Sixty-eight people needing help received a brand-new winter jacket in Whalley on Sunday at the Gateway Shelter, courtesy of Surrey’s chapter of an international charitable organization called the Tzu Chi Foundation.
“All of them we purchased locally. Not only the jacket, we give the people one bag with gloves, scarves, toothpaste, toothbrush, socks — everything we purchased from a local store,” said Tom Torng, director of administration and public relations for the foundation.
It’s an annual volunteers’ tradition — dubbed the Winter Gift Event — that was first started in 2002.
“Usually in the past 16 years I do remember on average every year we prepare 120 to 140 jackets but this year the number is less,” he said. “Maybe some people don’t come over here.”
The Gateway Shelter is located at 10667 135A St.
Torng said Tzu Chi means compassion and relief, and that the organization operates in 60 countries. It’s full name here is Buddhist Compassion Relief Tzu Chi Foundation, Canada, and it has 40,000 regular donors and more that 2,200 volunteers working out of nine offices in Surrey, Vancouver, Richmond, Calgary, Toronto, Mississauga, Richmond Hill, Montreal and Ottawa.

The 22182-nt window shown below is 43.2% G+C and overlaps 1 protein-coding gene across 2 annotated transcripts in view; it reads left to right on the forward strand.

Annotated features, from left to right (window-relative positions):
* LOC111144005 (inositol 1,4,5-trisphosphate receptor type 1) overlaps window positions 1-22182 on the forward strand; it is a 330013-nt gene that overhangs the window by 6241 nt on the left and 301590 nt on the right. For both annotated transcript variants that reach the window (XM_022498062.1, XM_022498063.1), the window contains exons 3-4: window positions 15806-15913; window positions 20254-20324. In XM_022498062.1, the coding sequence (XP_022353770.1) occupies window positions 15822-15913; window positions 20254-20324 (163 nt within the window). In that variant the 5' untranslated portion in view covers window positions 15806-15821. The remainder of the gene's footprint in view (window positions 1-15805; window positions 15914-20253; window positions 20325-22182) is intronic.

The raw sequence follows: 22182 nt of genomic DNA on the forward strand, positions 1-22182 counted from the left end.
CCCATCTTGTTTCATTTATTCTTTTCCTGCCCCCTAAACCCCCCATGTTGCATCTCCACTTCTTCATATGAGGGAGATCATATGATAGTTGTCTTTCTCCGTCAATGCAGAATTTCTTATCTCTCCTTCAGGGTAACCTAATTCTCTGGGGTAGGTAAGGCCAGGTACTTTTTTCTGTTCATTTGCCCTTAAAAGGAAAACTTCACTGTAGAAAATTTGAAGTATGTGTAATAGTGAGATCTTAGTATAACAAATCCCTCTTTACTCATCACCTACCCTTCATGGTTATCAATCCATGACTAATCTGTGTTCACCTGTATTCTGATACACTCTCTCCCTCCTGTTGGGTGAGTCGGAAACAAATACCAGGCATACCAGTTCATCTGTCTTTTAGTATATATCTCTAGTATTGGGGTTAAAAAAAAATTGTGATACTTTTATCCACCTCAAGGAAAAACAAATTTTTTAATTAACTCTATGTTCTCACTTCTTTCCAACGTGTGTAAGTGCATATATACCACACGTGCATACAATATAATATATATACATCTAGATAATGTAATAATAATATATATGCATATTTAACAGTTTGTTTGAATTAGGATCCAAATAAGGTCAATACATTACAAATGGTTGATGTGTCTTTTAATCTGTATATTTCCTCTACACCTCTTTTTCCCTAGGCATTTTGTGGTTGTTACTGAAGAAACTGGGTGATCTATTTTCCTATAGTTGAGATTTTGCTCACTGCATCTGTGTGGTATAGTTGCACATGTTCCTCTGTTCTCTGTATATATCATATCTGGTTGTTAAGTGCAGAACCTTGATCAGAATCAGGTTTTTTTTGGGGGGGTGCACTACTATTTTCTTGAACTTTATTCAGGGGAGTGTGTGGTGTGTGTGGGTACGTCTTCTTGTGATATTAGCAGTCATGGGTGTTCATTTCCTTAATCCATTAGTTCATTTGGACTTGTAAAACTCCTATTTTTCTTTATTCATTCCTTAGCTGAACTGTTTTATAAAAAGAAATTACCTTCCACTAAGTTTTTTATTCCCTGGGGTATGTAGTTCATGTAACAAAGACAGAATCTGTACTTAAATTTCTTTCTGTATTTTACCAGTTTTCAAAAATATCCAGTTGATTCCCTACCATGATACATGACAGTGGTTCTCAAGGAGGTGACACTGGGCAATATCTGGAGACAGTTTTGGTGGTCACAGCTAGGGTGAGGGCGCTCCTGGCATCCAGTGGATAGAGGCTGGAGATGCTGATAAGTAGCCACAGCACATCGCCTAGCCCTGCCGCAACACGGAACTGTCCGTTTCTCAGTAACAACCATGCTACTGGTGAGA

Internationally it was founded in 1966 by Dharma Master Cheng Yen, but Canada’s headquarters in Vancouver was opened in 1992 by its CEO, Gary Ho. Torng said Yen sent representatives from Taiwan and China with a simple message: “When you go to Canada don’t forget you are standing on other people’s land, standing under other people’s sky, you do need to service your community.
“So that’s why we keep running the program every year,” Torng said.
The Surrey Chapter’s office in Cloverdale opened in 2013, though the organization has been serving this city since 1997. While Surrey’s 410 donors and 300 volunteers focus on charitable pursuits south of the Fraser River, such as running a breakfast program in schools in Guildford and Newton, the Vancouver chapter also runs a similar jackets program in that city’s Downtown East Side.
Torng said Tzu Chi is the largest Chinese-based and Buddhist-based charity foundation in the world. Although it’s a Buddhist foundation, he said, it’s not a religious organization. “We service not only the Buddhists, we serve people of different cultures, different religions, different languages and so-on. Our master said we just help the people in need, we just provide our service based on the Buddhism concept but we don’t want to deliver any religious service, message, training. What we do is beyond the scope of a religion culture, politics, language barrier. We don’t serve for the Buddhist only, we serve also for the Christian, for the Muslim,” he said.